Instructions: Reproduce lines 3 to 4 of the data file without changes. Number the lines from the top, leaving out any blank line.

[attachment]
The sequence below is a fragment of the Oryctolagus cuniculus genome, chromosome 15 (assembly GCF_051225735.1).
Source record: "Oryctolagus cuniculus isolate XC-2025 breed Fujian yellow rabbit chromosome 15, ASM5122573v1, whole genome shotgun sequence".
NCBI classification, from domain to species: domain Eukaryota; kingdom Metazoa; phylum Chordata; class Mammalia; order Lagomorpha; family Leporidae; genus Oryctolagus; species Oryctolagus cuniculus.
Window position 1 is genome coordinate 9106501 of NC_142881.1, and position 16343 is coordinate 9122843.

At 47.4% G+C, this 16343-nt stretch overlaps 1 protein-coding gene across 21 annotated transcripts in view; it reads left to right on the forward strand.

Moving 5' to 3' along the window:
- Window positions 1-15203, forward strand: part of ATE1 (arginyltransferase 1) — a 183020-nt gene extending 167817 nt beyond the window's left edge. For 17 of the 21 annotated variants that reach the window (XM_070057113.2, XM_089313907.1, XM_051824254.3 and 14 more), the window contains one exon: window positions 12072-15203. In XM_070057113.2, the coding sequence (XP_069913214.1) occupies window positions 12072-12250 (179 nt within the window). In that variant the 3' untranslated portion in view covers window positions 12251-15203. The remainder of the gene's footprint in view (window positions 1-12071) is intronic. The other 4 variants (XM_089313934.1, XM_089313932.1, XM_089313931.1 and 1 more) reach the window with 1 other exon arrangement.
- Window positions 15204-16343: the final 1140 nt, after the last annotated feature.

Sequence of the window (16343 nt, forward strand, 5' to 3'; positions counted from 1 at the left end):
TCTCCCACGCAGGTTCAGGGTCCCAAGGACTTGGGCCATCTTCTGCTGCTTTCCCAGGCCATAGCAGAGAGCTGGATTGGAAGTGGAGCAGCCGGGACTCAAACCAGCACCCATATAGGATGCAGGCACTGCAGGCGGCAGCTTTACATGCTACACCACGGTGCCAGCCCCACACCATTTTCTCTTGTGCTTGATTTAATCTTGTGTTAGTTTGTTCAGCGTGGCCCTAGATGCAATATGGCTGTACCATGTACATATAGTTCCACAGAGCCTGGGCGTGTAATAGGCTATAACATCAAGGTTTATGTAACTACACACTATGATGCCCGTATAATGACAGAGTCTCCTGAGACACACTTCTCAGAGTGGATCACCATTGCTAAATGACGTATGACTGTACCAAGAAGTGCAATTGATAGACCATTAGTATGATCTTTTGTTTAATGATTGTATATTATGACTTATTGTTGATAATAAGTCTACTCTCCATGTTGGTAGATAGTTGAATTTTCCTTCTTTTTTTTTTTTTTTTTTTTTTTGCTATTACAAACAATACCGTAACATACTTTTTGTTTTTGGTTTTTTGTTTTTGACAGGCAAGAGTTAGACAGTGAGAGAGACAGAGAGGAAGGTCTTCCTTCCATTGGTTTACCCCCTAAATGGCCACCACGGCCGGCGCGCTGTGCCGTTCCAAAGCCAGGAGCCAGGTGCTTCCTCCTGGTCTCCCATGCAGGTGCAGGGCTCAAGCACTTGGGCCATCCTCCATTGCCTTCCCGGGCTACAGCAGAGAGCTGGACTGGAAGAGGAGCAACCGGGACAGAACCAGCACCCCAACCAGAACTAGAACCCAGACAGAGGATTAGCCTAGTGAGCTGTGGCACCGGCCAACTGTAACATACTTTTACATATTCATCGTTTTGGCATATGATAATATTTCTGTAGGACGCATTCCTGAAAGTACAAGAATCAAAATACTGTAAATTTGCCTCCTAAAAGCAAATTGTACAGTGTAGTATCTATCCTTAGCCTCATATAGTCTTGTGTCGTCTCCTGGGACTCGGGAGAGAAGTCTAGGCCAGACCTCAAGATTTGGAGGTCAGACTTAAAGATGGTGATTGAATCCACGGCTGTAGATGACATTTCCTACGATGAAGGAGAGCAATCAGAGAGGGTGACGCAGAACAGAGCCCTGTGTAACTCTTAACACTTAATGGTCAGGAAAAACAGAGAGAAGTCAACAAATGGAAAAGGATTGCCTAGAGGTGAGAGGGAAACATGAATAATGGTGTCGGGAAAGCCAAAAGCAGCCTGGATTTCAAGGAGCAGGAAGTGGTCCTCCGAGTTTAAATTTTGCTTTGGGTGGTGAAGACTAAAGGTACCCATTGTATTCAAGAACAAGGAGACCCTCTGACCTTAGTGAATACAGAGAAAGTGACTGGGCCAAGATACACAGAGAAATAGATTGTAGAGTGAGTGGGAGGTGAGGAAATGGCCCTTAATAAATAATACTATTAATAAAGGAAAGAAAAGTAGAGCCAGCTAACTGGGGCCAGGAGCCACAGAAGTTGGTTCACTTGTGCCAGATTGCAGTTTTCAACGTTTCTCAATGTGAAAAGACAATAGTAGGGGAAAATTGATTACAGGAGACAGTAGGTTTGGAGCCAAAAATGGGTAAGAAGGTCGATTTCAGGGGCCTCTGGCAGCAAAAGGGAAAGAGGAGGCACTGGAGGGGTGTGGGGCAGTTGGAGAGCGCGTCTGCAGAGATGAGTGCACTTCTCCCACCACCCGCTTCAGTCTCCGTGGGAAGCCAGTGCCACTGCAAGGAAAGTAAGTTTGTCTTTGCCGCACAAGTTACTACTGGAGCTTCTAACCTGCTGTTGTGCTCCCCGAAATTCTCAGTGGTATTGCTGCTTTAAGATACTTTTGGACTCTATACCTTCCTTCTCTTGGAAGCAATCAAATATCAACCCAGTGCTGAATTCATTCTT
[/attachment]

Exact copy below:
NCBI classification, from domain to species: domain Eukaryota; kingdom Metazoa; phylum Chordata; class Mammalia; order Lagomorpha; family Leporidae; genus Oryctolagus; species Oryctolagus cuniculus.
Window position 1 is genome coordinate 9106501 of NC_142881.1, and position 16343 is coordinate 9122843.